Day Five – Mainz & Heidelberg
Today the boat is stopped at Mainz, on the left bank of the Rhine River. Opposite the mouth of the Main River, Mainz is reported to be Germany’s largest and most important wine town.Gutenburg, the father of modern printing was born here. A visit to the Gutenburg Museum was on the schedule.
After lunch on board, we had a visit to Heidelberg, Germany’s oldest university town. The walk to Heidelberg castle was planned, so we skipped that – the knees are not what they used to be. Instead, we relaxed in the aft lounge and reaquainted my taste buds with some of the local flavour. Well, it is in the centre of wine country.
A very pleasant day, sun shining, lots to see on the river. Never seems to be empty of traffic. The scenery is great on the river. You get the real sense of hundreds of years of history, completely unlike North America.
On to Strasbourg, France.
Day Six – Strasbourg
A cold wind was blowing as we left the boat and walked into the town from the waterfront. The first stop was the gothic cathedral. We are told that the spires took 150 years to complete. Inside the church it was crowded with different tour groups. As a hearing aid wearer, I could not use the ear receiver that was tuned to our guide, so I missed a lot of what she was saying. However, we did see a huge clock that I think she said was made in the 1600s, and it is still keeping perfect time.
The inside of this very tall and drafty building has many stained glass windows. Apparently, they were removed during WW2 and stored away. Good thought, as the area was liberated by US forces, and I am sure there was a lot of damage. I left the cathedral and wandered around town for an hour that I had left. Very interesting; many people speaking many different languages.
Returning to our boat, we had a buffet lunch, then boarded a canal boat and had a very interesting trip around Strasbourg. We came up a canal and the building that houses the European Parliament was in front of us. The ministers meet here once a month. Hope this cooperation continues.
After this we had a side trip to a local winery. I have to say it was most informative. Our host explained very clearly how each variety was suitable for various meals. Beautiful old building; the wooden beams over the room were over 100 years old, and the biggest wine caskets I have ever seen. Our tour was alone and we had a very enjoyable social hour.
Time to return to our ship and set sail up the Rhine to our last stop, and a trip to the Black Forest.
Day seven – Breisach, Germany
Day seven was a bright sunny day, a great day to get on our coach for the over one hour trip up to the Black Forest. We are going to stop at a master carver who carves the cuckoo clocks. My traveling partner wanted one of these clocks to take back to Canada. The gentleman who carves the outside cases for the clocks, from the black forest pine, had been on our ship the previous night and had shown the type of carving that he did. We also were told that they shipped the clocks to your home, in a secure container. The clock that she purchased arrived safe and without damage.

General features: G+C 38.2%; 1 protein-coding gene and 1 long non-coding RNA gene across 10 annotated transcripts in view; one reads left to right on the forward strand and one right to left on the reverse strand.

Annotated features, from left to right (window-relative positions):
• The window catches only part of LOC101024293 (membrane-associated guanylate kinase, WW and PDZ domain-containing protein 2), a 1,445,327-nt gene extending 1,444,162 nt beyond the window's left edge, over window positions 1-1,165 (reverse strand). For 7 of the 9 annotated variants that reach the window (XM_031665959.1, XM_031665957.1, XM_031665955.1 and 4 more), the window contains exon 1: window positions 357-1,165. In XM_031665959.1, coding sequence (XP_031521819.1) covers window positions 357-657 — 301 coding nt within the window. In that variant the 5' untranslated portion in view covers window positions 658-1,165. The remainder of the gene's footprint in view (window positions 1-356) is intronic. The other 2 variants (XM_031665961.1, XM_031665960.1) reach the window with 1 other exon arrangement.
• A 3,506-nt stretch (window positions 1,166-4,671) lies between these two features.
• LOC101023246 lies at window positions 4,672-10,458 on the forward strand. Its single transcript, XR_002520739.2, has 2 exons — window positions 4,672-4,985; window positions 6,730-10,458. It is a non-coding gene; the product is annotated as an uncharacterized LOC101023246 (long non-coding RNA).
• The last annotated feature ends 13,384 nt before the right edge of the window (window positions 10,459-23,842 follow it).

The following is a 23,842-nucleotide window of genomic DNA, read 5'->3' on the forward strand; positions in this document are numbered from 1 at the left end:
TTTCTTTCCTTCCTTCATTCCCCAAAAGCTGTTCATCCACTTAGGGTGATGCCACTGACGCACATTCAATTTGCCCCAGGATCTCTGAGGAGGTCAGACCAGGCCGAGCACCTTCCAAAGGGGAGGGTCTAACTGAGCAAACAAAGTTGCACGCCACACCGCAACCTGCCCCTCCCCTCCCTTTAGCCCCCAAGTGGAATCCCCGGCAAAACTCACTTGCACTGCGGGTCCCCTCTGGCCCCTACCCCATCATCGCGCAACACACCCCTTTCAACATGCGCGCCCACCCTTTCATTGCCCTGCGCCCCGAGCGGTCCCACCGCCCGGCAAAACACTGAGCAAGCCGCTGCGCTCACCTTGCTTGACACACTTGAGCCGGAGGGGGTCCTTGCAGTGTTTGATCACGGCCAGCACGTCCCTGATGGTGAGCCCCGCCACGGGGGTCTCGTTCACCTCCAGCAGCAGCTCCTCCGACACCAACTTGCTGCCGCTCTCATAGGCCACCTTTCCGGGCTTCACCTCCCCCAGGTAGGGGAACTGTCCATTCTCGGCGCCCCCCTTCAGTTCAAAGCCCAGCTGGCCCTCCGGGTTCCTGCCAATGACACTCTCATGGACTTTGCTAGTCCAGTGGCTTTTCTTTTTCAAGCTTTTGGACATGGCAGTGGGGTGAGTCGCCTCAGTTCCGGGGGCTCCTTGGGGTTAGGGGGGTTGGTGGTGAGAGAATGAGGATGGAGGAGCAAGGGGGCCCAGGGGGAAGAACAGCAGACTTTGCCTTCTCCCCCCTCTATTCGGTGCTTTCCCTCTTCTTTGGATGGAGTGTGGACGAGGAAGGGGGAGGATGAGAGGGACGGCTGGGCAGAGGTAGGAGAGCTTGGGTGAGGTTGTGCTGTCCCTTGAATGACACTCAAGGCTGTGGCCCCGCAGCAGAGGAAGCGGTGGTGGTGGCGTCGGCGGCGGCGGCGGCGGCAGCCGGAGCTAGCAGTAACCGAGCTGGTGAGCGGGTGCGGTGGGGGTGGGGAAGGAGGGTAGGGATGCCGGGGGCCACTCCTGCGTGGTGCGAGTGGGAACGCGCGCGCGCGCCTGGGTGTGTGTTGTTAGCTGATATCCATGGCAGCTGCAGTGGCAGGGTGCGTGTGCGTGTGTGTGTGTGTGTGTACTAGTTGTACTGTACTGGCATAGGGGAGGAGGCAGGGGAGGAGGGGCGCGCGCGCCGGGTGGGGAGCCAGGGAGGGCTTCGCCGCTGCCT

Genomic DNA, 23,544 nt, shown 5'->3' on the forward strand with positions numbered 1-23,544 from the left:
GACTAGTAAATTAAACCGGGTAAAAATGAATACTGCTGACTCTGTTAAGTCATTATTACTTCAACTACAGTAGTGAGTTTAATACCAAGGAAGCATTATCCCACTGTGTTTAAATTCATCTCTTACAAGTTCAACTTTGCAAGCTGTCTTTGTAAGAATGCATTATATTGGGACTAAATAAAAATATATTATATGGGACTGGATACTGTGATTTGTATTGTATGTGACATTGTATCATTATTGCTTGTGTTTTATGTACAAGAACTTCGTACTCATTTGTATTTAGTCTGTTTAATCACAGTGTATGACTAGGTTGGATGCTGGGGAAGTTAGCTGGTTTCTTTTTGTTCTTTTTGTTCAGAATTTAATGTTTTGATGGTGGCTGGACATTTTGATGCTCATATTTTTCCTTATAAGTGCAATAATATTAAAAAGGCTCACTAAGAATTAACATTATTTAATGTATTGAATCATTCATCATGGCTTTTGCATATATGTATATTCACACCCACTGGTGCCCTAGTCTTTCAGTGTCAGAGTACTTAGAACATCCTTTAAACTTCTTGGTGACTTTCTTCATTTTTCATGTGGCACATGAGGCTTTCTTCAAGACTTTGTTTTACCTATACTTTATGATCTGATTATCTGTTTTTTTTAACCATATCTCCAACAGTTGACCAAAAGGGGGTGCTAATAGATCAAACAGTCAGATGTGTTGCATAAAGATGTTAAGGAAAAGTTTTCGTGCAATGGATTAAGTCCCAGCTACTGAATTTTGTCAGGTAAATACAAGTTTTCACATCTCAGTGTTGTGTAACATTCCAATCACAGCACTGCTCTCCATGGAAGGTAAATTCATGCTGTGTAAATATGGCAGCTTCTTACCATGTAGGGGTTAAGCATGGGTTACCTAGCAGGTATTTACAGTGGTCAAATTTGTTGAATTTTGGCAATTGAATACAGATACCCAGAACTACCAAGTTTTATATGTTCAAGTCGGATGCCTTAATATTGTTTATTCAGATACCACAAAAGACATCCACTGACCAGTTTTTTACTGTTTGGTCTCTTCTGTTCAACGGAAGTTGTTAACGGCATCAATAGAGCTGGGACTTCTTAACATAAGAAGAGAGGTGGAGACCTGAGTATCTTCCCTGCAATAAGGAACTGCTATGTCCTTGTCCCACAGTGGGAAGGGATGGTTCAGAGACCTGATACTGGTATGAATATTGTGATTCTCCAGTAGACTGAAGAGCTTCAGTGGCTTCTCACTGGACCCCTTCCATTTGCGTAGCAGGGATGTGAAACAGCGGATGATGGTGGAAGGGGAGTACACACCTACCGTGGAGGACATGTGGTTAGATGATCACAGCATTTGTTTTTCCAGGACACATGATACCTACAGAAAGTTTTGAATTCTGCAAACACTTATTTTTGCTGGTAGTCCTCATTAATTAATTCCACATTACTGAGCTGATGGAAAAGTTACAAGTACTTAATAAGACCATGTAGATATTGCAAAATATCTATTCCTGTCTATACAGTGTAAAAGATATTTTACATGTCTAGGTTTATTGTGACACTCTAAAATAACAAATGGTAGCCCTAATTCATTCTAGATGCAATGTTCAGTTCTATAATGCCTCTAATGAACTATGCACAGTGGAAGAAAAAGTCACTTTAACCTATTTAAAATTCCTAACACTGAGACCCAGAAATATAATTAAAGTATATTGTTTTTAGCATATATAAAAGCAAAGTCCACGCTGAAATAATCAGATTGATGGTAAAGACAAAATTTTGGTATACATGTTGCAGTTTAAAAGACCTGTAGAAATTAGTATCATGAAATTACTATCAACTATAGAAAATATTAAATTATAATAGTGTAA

Of course, they also served black forest cake, in big chunks – yum. The lady guide on our coach had a lovely lilting voice that was a pleasure to listen to, and she kept us entertained the trip up and down. We traveled through many small towns, all of which looked very clean, with the buildings in excellent repair.
We were lucky to see storks in nests sitting on people’s rooftops. Going to the place where they sell the cuckoo clocks, someone asked if there was a cuckoo bird. Oh yes, she replied, but the cuckoo is not a very nice bird. She explained that this bird was very lazy and didn’t want to make a nest, so she would find another bird’s next, break the other bird’s eggs, throw them out of the nest, and leave hers. When the egg hatched, the other bird would think it was hers and feed it. To prove her story, they had pictures of a perplexed looking bird with a newly hatched bird twice the size of the mother bird.
As we got closer to the mountains of the Black Forest, all of the buildings had a very similar look. The roofs almost came down to touch the ground. She explained that because of the snow, they all lived in the same building. Their livestock lived in the stable part, and the family lived in the rest. Most efficient. All of the roofs were covered with solar panels; literally thousands of solar panels. I presume that they used solar power for most everything.
As we were winding our way back down the paved but narrow mountain twisty road, and moving along at a good clip, a truck going uphill came around a very sharp corner about 50 feet from us. Both drivers had very good reflexes, as both stopped and as we passed the truck, I could see about four inches of clearance.
A very good day for our last full day on our cruise up the Rhine. We set sail for Basel, Switzerland, where we were all leaving the next morning for our return home. After dinner, they have a captain’s farewell reception in the lounge. Our cruise director Heinrich, who worked tirelessly to make sure all aspects of our trip were enjoyable, did a very fantastic job. Having worked in the public sector, it can be frustrating at times, but he did leave us with a final comment which summed up the trip. He said, “the weather wasn’t the best, but you all were – thank you for a very pleasant voyage.”
Now the last part of the captain’s farewell reception. He didn’t give a speech, he sang two songs in a very nice baritone.
This company delivered in every part of the expectations I had prior to the cruise. As a senior, it was relaxing and very, very enjoyable.